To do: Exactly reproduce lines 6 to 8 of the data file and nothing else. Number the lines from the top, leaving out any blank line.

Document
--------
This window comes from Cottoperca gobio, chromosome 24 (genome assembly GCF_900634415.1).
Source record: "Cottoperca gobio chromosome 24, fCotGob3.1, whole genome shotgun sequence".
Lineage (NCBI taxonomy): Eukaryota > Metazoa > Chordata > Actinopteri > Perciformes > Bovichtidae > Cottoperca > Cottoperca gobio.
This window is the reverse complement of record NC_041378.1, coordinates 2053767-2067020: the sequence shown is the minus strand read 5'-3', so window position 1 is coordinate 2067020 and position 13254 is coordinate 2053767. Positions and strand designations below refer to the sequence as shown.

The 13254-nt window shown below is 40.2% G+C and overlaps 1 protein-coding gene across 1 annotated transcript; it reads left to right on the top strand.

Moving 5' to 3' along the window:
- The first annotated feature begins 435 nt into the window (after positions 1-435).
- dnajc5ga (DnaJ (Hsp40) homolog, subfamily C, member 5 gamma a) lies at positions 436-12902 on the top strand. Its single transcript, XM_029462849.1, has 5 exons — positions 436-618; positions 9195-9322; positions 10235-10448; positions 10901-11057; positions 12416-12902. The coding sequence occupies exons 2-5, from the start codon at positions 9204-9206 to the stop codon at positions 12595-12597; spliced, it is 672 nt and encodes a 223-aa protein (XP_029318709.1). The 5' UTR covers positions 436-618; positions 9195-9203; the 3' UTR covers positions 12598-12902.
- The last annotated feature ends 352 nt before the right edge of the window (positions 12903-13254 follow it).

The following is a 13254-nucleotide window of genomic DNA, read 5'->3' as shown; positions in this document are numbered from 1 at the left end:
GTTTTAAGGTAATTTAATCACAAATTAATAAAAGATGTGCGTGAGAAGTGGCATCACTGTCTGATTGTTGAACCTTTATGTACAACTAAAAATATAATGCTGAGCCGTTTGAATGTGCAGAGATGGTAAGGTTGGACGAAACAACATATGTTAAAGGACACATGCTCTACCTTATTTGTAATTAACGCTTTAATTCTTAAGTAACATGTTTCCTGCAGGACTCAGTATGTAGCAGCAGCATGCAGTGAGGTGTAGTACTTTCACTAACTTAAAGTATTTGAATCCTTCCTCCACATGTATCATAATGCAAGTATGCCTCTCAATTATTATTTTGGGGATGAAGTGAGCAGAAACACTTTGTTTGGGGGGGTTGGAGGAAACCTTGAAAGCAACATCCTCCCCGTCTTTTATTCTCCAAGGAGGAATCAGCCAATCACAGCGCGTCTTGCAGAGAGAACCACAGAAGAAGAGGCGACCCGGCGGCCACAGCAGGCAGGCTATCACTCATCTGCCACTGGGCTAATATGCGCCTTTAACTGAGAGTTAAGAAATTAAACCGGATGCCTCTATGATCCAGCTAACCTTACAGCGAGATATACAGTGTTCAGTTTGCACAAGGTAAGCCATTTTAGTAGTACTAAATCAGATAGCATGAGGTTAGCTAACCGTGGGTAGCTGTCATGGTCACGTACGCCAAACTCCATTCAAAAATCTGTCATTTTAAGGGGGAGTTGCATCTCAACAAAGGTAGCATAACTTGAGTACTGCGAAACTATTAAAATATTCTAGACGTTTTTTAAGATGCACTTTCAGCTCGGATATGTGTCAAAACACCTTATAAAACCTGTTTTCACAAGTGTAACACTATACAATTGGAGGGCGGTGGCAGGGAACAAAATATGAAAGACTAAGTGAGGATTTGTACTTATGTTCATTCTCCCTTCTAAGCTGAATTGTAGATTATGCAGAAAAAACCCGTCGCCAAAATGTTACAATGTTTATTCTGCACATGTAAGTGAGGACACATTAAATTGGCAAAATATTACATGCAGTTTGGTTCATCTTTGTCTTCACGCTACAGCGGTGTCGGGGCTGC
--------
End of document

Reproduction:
Moving 5' to 3' along the window:
- The first annotated feature begins 435 nt into the window (after positions 1-435).
- dnajc5ga (DnaJ (Hsp40) homolog, subfamily C, member 5 gamma a) lies at positions 436-12902 on the top strand. Its single transcript, XM_029462849.1, has 5 exons — positions 436-618; positions 9195-9322; positions 10235-10448; positions 10901-11057; positions 12416-12902. The coding sequence occupies exons 2-5, from the start codon at positions 9204-9206 to the stop codon at positions 12595-12597; spliced, it is 672 nt and encodes a 223-aa protein (XP_029318709.1). The 5' UTR covers positions 436-618; positions 9195-9203; the 3' UTR covers positions 12598-12902.